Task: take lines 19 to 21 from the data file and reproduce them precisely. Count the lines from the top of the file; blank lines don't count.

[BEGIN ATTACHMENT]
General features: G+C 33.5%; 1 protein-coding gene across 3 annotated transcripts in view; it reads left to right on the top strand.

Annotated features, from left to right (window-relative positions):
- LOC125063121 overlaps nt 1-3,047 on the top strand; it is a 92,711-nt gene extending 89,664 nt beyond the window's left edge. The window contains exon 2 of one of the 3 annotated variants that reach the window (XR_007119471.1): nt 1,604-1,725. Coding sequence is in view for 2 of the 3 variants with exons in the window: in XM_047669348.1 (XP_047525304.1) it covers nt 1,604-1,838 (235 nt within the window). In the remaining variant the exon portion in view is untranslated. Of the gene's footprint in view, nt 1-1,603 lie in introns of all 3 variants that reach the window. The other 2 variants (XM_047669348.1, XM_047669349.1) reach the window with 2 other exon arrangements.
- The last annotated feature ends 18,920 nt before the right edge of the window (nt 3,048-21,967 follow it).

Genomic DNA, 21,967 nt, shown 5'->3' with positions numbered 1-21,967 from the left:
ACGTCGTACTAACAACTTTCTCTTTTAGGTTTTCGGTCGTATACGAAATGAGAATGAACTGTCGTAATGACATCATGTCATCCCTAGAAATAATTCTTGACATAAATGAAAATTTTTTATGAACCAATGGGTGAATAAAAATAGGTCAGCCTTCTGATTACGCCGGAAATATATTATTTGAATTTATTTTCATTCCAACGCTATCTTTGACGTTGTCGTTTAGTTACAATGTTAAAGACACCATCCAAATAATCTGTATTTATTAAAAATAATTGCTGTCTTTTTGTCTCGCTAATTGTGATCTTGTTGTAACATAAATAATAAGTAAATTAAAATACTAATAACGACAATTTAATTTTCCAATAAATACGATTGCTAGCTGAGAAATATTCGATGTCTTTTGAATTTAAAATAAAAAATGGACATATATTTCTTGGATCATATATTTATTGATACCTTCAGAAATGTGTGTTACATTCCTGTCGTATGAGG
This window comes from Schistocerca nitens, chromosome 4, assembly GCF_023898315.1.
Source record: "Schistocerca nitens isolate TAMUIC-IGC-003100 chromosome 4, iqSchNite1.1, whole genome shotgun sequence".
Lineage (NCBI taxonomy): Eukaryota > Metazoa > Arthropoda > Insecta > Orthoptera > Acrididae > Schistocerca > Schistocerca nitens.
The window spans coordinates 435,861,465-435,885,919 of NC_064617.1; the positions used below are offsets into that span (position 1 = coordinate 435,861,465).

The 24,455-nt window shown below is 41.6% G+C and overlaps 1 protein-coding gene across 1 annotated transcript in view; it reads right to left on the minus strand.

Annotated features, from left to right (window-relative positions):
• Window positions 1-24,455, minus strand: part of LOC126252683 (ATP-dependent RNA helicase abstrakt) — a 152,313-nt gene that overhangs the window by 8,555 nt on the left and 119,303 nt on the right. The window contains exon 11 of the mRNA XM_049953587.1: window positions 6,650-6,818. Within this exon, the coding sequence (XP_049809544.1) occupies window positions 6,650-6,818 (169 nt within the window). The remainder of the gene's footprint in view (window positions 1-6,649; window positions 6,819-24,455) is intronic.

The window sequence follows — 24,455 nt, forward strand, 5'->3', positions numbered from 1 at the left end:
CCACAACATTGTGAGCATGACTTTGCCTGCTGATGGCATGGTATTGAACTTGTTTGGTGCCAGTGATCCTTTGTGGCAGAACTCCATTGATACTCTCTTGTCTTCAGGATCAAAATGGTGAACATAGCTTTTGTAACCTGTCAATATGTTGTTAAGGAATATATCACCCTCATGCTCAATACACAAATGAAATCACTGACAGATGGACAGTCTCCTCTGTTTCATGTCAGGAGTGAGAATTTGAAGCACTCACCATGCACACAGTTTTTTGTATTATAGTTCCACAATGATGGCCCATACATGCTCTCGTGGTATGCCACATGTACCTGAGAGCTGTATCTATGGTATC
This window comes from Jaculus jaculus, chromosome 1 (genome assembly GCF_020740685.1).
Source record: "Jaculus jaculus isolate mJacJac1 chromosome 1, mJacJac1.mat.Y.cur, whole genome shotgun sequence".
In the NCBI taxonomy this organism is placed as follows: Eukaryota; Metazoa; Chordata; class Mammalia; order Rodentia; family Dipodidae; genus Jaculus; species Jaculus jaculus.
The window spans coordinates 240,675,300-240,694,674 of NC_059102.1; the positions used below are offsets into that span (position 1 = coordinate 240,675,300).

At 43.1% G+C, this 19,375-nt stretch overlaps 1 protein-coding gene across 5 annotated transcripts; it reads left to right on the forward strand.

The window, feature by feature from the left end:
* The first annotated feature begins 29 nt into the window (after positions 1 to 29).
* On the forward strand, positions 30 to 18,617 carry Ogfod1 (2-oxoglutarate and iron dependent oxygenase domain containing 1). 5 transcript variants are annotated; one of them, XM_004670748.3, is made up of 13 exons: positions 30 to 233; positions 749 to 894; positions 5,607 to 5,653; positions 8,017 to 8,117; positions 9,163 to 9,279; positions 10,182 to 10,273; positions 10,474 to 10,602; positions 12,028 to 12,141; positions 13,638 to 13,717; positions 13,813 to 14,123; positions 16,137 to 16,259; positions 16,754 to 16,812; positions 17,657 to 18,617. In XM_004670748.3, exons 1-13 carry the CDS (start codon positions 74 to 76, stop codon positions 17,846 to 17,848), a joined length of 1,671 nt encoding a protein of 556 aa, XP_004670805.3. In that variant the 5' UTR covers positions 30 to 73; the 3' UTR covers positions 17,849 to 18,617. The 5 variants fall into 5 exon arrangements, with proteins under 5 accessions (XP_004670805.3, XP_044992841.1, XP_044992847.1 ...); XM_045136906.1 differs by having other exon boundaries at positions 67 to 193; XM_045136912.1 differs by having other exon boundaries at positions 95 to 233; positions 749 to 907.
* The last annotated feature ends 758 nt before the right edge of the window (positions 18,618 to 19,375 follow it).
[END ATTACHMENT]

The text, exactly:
The window spans coordinates 240,675,300-240,694,674 of NC_059102.1; the positions used below are offsets into that span (position 1 = coordinate 240,675,300).

At 43.1% G+C, this 19,375-nt stretch overlaps 1 protein-coding gene across 5 annotated transcripts; it reads left to right on the forward strand.

The window, feature by feature from the left end: